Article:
Gahvara: 8 definitions

Introduction

Gahvara means something in Buddhism, Pali, Hinduism, Sanskrit. If you want to know the exact meaning, history, etymology or English translation of this term then check out the descriptions on this page. Add your comment or reference to a book if you want to contribute to this summary article.

In Hinduism

Ayurveda (science of life)

Source: Wisdom Library: Raj Nighantu

Gahvara (गह्वर) refers to a “cave” according to the second chapter (dharaṇyādi-varga) of the 13th-century Raj Nighantu or Rājanighaṇṭu (an Ayurvedic encyclopedia). The Dharaṇyādi-varga covers the lands, soil, mountains [viz., Gahvara], jungles and vegetation’s relations between trees and plants and substances, with their various kinds.

Ayurveda book cover
context information

Āyurveda (आयुर्वेद, ayurveda) is a branch of Indian science dealing with medicine, herbalism, taxology, anatomy, surgery, alchemy and related topics. Traditional practice of Āyurveda in ancient India dates back to at least the first millenium BC. Literature is commonly written in Sanskrit using various poetic metres.

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In Buddhism

Tibetan Buddhism (Vajrayana or tantric Buddhism)

Source: Wisdomlib Libary: Vajrayogini

Gahvara (गह्वर) is the name of the northern cremation ground (śmaśāna) according to the Vajravārāhī-sādhana by Umāpatideva as found in te 12th century Guhyasamayasādhanamālā. As a part of this sādhana, the practicioner is to visualize a suitable dwelling place for the goddess inside the circle of protection which takes the form of eight cremation grounds.

Gahvara is mentioned in the Saṃvarodaya-tantra as having various associative characteristics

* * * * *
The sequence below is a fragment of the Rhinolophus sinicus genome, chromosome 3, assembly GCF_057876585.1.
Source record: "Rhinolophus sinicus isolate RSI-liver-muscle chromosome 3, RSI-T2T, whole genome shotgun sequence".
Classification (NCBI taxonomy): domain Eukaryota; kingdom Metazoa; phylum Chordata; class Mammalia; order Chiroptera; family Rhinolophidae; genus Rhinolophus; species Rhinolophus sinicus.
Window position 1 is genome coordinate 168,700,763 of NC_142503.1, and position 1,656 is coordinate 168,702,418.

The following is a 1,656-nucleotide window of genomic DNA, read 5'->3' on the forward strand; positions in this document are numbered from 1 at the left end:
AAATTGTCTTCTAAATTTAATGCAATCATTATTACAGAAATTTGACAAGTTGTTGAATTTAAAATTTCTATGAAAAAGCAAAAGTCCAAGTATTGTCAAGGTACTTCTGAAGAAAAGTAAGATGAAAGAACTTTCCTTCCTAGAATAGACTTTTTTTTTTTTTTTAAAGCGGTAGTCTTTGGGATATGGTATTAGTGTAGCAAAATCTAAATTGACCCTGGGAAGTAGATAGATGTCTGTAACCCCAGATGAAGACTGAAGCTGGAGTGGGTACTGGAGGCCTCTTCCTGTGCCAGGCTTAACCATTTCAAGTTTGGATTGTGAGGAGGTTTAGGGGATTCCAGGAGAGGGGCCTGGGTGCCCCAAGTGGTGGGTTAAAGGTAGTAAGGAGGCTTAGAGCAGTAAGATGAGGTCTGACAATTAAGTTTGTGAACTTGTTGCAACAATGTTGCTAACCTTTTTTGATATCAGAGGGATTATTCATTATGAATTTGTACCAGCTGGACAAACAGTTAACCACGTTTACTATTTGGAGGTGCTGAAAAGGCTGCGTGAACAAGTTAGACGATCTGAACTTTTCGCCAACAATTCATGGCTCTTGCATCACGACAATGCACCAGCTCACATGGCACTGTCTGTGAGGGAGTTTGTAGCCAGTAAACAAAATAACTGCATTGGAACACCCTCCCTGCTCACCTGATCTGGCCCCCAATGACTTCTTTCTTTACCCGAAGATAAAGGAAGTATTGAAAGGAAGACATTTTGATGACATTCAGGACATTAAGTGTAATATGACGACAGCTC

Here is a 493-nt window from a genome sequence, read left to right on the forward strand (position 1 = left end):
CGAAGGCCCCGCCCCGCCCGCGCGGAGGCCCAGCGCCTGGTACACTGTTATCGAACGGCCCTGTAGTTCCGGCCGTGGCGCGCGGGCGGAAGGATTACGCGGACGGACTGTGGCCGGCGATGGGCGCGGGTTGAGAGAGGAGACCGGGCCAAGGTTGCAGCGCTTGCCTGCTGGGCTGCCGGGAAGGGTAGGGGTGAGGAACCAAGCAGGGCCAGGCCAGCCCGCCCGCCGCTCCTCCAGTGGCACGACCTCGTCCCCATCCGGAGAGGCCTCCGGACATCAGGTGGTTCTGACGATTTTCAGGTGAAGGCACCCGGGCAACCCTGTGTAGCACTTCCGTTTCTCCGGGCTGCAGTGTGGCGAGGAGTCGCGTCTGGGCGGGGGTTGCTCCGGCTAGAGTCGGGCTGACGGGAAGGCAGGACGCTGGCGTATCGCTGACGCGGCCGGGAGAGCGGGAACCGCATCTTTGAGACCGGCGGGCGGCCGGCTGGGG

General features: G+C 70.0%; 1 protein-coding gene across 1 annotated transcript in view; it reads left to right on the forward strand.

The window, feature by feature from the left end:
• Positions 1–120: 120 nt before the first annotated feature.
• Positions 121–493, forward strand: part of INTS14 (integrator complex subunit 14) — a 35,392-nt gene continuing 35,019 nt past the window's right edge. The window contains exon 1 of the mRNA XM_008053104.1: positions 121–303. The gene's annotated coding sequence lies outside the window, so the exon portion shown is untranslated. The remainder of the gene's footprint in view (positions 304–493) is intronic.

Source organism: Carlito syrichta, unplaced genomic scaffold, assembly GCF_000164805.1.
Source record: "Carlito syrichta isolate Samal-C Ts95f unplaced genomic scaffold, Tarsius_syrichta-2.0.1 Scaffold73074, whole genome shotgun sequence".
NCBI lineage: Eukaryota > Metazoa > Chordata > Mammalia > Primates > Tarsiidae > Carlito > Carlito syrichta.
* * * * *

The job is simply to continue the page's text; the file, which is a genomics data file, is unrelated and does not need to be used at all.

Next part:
tree (vṛkṣa) = Bodhi,
protector (dikpati) = Kubera,
serpent (nāga) = Takṣaka,
cloud (megha) = Ghūrṇita,
funeral monuments (caitya) = Saṃskāravajra,
mountain (giri) = Mandara.

Source: academia.edu: The Structure and Meanings of the Heruka Maṇḍala

Gahvara (गह्वर) refers to one of the eight charnel grounds (śmaśāna) of the Guṇacakra, according to the 10th century Ḍākārṇava chapter 15. Accordingly, the guṇacakra refers to one of the four divisions of the sahaja-puṭa (‘innate layer’), situated within the padma (lotus) in the middle of the Herukamaṇḍala. Gahvara is associated with the tree (vṛkṣa) named Aśvattha; with the direction-guardian (dikpāla) named Kubera; with the serpent king (nāgendra) named Takṣaka and with the cloud king (meghendra) named Ghūrṇita.

Tibetan Buddhism book cover
context information

Tibetan Buddhism includes schools such as Nyingma, Kadampa, Kagyu and Gelug. Their primary canon of literature is divided in two broad categories: The Kangyur, which consists of Buddha’s words, and the Tengyur, which includes commentaries from various sources. Esotericism and tantra techniques (vajrayāna) are collected indepently.

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Languages of India and abroad

Sanskrit-English dictionary

Source: DDSA: The practical Sanskrit-English dictionary

Gahvara (गह्वर).—a. (- or - f.).

1) Deep, impervious; Bhāg.1.6.13.